The Ulster Kingdoms
The Country of the Cruthin.
The Parish of Glenavy, which is a Brittonic or Old British name, later Gaelicised, is rich in legendary and historical associations. The ancient name of the territory lying along Lough Neagh and stretching from Larne to Magheralin was The Country of the Cruthin (Cnoc na Cruitne), or so-called “Irish Picts”. The earliest inhabitants of this territory of whom we have any record are described in the Book of Lecan as the race of Conall Cearnach. They claimed descent, therefore, from one of the noblest of the Red Branch Knights, Conall the Victorious (Conall Cearnach). The old Irish genealogies trace their descent back to another of the Red Branch Knights, Keltar, who lived near Downpatrick, at a place still called Rath Keltair ; they tell us that Neim, the daughter of Keltar, was the wife of Ailinn, son of Conall Cearnach. These Red Branch Knights, according to the ancient legends, were the great warriors of the North about the time of Christ. Their King, who ruled the Province of Ulster, was Conor Mac Nessa, and his residence was the famous Palace of Emania. Navan Fort, about two miles outside the city of Armagh, still marks the place where the palace stood. In all the wars that Conor Mac Nessa waged against Queen Maeve of Connacht and the other provinces, Conall Cearnach, Leary, Keltar, and the mighty hero Cuchullain were ever foremost in the fray. And when the enemies of the Ulster King were beaten off and peace restored, the victorious chieftains would return home each to his own stronghold, and there they led an enterprising life. Now they would feast and revel with their retainers, and the banquet-hall would ring with merry song and boisterous laughter. Again they would ride forth with wavy crest and glittering spear to hunt the wild boar over mountain, wood, and glen. Such was the life of chieftain and warrior in those far-off days in Heroic Ireland, when Patrick had not yet set foot on Irish soil, nor had the light of Christianity come to dispel the gloomy clouds of Paganism : for Paganism, with all its careless., joy and revel, left the minds of thoughtful men a prey to-dread anxiety as to the unseen world to come.
The Territory of Dalmunia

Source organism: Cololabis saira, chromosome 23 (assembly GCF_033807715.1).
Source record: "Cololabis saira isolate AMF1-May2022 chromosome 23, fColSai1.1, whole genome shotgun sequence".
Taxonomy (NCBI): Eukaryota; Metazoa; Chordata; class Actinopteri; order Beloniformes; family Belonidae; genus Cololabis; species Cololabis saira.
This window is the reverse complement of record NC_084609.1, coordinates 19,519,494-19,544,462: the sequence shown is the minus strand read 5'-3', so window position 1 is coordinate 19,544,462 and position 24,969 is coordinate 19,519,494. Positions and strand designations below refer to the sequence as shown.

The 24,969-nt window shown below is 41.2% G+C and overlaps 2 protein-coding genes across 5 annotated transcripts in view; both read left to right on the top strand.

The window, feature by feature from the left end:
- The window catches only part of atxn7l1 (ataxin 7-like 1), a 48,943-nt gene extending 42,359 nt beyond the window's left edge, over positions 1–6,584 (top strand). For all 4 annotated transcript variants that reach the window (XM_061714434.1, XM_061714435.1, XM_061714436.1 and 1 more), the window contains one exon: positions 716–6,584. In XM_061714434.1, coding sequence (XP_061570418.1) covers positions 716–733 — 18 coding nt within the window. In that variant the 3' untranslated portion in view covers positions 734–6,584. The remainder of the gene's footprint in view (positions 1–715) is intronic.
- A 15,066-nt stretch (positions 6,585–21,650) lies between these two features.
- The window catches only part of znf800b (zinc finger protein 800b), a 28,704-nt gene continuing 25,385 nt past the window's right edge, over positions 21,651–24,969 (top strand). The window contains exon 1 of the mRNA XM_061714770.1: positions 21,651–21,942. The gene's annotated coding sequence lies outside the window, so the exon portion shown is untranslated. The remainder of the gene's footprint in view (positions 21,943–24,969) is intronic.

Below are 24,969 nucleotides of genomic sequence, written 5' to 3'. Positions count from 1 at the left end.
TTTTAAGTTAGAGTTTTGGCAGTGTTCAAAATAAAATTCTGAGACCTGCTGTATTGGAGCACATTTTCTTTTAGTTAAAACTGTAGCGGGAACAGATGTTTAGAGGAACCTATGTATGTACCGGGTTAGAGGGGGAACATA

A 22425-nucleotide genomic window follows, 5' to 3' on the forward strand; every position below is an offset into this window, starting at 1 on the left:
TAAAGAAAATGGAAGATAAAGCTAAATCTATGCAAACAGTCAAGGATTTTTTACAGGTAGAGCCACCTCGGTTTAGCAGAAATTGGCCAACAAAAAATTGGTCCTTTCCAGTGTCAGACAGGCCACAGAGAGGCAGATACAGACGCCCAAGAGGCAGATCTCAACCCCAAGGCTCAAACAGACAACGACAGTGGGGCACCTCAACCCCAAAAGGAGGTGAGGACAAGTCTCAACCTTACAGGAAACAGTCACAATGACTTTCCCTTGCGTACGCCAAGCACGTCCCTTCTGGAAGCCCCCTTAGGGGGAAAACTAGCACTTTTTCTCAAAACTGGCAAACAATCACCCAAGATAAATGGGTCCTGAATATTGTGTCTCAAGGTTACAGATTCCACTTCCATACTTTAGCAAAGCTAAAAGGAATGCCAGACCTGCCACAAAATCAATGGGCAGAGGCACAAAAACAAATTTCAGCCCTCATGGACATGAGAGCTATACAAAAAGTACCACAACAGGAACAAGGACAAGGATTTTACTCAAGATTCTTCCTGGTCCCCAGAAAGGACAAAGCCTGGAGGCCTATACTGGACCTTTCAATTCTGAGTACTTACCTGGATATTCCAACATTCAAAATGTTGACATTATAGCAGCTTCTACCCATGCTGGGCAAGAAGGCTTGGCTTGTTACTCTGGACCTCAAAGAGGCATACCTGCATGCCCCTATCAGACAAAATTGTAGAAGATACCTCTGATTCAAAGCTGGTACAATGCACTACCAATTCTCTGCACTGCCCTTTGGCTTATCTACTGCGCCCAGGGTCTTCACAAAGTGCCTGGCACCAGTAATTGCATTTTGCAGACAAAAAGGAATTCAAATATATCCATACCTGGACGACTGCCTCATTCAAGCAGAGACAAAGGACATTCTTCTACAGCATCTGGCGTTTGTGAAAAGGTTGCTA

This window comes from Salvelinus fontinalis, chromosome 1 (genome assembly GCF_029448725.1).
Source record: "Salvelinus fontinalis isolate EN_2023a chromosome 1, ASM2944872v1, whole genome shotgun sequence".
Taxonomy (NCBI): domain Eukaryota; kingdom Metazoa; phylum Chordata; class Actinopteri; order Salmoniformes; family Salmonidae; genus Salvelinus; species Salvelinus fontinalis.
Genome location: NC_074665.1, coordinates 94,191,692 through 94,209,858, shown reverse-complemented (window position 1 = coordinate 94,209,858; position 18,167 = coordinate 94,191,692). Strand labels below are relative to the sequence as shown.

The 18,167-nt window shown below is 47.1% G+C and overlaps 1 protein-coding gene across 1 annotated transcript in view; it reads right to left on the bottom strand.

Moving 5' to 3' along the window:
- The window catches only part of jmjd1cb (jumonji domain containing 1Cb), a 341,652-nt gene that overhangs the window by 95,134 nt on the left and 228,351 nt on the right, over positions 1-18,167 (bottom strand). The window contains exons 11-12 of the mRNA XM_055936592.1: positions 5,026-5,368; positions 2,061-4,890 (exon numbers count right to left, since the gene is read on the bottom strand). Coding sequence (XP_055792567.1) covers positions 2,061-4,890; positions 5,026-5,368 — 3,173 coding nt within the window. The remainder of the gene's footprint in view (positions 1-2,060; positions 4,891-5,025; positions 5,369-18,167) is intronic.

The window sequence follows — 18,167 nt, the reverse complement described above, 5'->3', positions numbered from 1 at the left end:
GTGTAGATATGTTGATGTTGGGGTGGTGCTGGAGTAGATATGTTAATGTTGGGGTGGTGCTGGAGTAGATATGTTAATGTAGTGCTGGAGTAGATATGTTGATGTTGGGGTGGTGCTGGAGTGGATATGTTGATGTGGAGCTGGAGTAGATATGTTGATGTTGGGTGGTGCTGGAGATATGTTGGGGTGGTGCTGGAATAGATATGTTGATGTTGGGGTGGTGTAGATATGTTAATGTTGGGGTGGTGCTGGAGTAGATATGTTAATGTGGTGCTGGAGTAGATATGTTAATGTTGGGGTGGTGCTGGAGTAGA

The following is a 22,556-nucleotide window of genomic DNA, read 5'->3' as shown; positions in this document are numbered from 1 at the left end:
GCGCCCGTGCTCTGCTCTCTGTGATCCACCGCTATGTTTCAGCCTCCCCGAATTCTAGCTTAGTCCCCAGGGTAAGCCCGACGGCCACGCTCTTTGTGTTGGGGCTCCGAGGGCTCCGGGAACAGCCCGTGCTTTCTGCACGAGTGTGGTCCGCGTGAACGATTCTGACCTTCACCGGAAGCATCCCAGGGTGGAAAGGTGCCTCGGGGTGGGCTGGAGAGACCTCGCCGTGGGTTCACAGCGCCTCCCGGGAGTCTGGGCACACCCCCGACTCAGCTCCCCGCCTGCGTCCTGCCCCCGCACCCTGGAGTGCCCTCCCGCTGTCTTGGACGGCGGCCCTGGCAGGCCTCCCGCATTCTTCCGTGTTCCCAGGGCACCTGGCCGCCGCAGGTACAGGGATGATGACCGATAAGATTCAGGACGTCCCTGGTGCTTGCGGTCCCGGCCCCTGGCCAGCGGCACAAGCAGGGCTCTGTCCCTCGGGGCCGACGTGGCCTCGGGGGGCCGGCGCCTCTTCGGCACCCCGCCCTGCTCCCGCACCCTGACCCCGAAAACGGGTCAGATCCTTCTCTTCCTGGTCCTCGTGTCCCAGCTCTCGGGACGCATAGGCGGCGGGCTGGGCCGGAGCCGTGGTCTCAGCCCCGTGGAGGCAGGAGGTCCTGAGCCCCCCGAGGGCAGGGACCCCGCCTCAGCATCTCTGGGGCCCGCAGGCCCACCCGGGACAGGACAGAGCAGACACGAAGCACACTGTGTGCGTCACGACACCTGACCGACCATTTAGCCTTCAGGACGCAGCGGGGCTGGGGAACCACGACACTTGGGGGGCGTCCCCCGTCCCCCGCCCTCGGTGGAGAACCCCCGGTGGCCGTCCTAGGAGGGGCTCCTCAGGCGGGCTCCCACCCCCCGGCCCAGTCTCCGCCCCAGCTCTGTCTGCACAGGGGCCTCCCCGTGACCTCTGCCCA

The Civil Parish of Glenavy lay within the boundaries of the ancient Dalmunia. (Dal mBuinne= the race of Buinne, son of Fergus Mac Roy). This gives it another link with the legendary past. The territory of Dalmunia, or, as it is sometimes called, Dalboyn, included also Kilultagh, Kilwarlin, Hillsborough, and Lisburn, and was peopled by the race of Fergus Mac Roy, the ancient British Cruthin Fergus was King of Ulster about the beginning of the first century A.D. He wished to marry the beautiful widow Ness. She would not give her consent unless on the understanding that her son Conor, then a mere boy, should be allowed to be king for a year. To this Fergus, with the consent of the nobles, agreed. When the year was up, the queen-mother had guided her son so wisely in the use of his power that the nobles now refused to supersede Conor. This is what the mother had anticipated. And so Conor Mac Nessa remained King of Ulster Fergus Mac Roy acquiesced in the situation, and became chief-counsellor of Conor and tutor of the infant-hero Cuchullain. Some years later, when war broke out between Conor and Maeve of Connacht, we find Fergus as chief-counsellor of Queen Maeve. He had abandoned the service of Conor, and not without good reason. Naoise, one of the nobles, had eloped with Deirdre, the most beautiful of the women of Erin, who was destined to be the wife of King Conor himself. “Therefore, accompanied by Deirdre and his own two brothers, Ainle and Ardan, the sons of Ushna, he fled from the anger of Conor into Scotland. They remained in exile many years, and Conor and Fergus pledged their word of honour that, if they returned home again, they would be unharmed. Deirdre had a foreboding of evil, but the sons of Ushna calmed her fears, and they all returned home. In spite of the royal guarantee, however, they were foully put to death. Fergus Mac Roy could not brook to be a party to such treachery, and it was for this reason he abandoned the Ulster King and took service with Maeve of Connacht.
These are but specimens of the numerous legends that group themselves around the ancient inhabitants of Antrim, Down, and Armagh. No one to-day would venture to put them down as serious history. But the folk-lore of a people cannot be utterly discarded. The stories of the ancient heroes reveal the ideals of a remote antiquity, and the events described must have been founded on real deeds of heroism that were exaggerated and glorified as they were told and retold round the hearth to each succeeding generation.
THE CREW HILL.
Its Historical Importance.
The subsequent history of Glenavy is closely connected with that of the Kingdom of Ulaidh or Ulidia. The Kings of Ulaidh were proclaimed on the Crew Hill, on the eastern side of the parish, visited regularly by the Dalaradian organisation. The coronation-stone is still to be seen on the summit of the hill, but the “spreading tree,” under which the ceremony took place, and from which the place itself is named, was cut down in 1099 by the Clan Owen, the hereditary enemies of the Ulidians. There is a large rath, which may have been the royal residence, on the south side, as you approach the top of the hill. On the summit there have been discovered some stone-lined graves belonging to the Pagan period. Nothing more remains to mark the scene where many a time the clansmen of Ulaidh gathered round their king from far and wide, to be drilled and marshalled for many a fierce encounter.
Then and Now.